It’s the first day of the New Year, a time to anticipate another 364 days of stitching. If knitting, crocheting, sewing or quilting are on your list of things you want to learn, there’s no time like the present to jump right in there get started. Check with your local library or yarn shop for information about knitting groups and how to join. Check with the Pine Tree Quilters Guild at mainequilts.org to learn where local quilting groups meet and the contact person. Such groups are welcoming and willing to offer assistance to those just getting started.
Or call a friend or two who want to learn to stitch and start your own group.
As for me, I will keep to what I know and not veer off into learning a new craft. The reason for that is simple — my house is small and I simply don’t have any more room for storing the tools and supplies a new craft would demand. And that’s OK by me because I am most happy with the many kinds of stitching I already enjoy.
There is something satisfying about staying focused on what I already know how do — more, different or new isn’t necessarily always better, or indeed desirable. It’s good to be content with the skills one already knows, to ply them with contentment and take pride in doing so.
There are always new techniques to learn, however, such as Tunisian crochet, which my mother’s friend, Lee, used to do, though she called it “the afghan stitch.” Itrequires a long hook to pick up loops all across the row of work, then work them off one by one. She spent years crocheting an afghan using the technique, a project she always referred to as “my shroud.”
Knitting, too, offers many techniques, fancy stitches and colorwork should one want to bolster one’s knowledge of cables, working with more than one color or putting finishing touches on a knitted piece. One need look no further than a local knitting shop, adult education program or library knitting group to find kindred souls willing to share knowledge, ideas and patterns.
One way to try something new if the spirit moves in that direction is to work with a different kind of yarn, such as angora, mohair, alpaca, linen or silk; yarn that is very thick or very fine; yarn that is a blend of fibers; or novelty yarns that give furry effects or glitter in the light. Or splurge and buy a skein of cashmere and knit yourself a scarf.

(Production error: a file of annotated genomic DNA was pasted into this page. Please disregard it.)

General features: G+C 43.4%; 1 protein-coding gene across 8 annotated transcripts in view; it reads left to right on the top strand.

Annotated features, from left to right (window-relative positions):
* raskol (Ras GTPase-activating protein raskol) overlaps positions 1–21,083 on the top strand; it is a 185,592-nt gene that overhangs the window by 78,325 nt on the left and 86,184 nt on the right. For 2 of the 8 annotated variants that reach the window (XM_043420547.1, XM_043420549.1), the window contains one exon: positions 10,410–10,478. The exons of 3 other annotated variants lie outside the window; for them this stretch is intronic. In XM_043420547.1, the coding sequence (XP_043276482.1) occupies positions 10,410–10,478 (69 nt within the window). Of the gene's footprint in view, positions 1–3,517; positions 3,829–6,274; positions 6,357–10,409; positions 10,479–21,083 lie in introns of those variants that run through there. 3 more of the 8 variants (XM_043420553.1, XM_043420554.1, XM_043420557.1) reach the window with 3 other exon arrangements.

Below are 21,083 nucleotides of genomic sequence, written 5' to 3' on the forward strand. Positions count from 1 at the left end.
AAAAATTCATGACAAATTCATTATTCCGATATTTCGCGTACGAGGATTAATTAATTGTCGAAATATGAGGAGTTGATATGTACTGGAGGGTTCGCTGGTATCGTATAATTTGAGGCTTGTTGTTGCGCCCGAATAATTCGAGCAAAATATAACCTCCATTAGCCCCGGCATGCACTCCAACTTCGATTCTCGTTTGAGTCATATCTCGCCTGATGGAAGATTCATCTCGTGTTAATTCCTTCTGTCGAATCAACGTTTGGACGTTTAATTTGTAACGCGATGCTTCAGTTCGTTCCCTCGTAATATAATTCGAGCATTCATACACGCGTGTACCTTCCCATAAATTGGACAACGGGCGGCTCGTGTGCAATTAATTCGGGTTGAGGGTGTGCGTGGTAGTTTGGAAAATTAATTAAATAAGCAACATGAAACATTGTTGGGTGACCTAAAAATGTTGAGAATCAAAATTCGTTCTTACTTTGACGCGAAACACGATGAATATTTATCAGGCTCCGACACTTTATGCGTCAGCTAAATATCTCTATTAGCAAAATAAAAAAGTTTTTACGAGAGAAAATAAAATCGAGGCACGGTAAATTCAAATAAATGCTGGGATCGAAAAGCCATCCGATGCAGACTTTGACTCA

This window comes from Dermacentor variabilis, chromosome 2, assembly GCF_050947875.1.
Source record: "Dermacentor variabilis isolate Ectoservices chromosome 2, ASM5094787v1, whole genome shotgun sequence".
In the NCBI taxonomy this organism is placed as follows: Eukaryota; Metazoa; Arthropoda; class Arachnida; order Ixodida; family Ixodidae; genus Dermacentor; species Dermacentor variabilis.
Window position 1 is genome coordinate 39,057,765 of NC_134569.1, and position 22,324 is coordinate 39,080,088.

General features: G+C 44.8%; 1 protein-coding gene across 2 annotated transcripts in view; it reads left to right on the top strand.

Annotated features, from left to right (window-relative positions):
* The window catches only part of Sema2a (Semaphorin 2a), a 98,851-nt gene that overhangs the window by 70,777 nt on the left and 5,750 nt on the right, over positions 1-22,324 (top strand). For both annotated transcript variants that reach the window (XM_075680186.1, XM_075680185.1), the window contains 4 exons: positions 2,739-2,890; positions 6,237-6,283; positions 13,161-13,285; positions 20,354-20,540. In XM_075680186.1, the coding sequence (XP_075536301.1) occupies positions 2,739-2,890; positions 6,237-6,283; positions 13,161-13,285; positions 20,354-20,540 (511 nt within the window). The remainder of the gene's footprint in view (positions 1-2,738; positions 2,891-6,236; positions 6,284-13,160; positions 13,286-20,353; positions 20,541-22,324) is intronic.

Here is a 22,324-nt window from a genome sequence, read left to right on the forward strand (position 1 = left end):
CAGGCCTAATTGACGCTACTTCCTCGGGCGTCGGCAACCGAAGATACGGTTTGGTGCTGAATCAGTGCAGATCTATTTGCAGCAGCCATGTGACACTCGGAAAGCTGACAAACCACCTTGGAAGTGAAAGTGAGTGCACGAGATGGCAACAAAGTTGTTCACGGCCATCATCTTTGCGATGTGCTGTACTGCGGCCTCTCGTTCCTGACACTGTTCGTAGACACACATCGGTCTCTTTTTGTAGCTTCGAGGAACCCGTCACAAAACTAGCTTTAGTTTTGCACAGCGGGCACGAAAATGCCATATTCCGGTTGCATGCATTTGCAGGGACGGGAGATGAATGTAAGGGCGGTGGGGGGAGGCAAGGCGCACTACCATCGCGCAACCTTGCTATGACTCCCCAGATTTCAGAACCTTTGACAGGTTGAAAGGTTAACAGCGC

Experimenting with new colors also is good way to rekindle the knitting and crocheting fires. Instead of sticking to the blue shades you love, try a few skeins of something red. Never worked with ombre yarns? Give that a try.
Switching from a focus on large projects such as sweaters to small projects such as baby caps or mittens — or vice versa — can enliven the knitting menu, too.
Those who sew might want to depart from making quilts or garments using commercial patterns and spend time coming up with an original design.
Resolve to keep a sketchbook of ideas for projects, make drawings, jot down color ideas, staple fabric swatches to the pages or glue in images of projects to serve as a source of inspiration.
But most of all, resolve to keep making things by hand.
Kathleen Hartley is an art teacher at Bangor High School who does knitting and other fiber arts with her students each year. School budgets are tight — so she and her students are hoping that area stitchers might donate knitting needles, size 7 and up, any type; yarns heavier than worsted weight; and embroidery hoops. To donate any of those items or for information, email Kathleen at email@example.com.
The annual St. Distaff’s Day Spin, Knit and Stitch-In will convene 11 a.m.-3 p.m. Saturday, Jan. 5, at the Page Farm and Home Museum, University of Maine. Bring a project in progress, odd balls of yarn you’d like to exchange, show-and-tell items, etc. Fiber producers and processors are invited to bring skeins or bats to offer for purchase.
Call Ardeana Hamlin at 990-8153 or email firstname.lastname@example.org. Don’t forget to visit her blog at byhand.bangordailynews.com.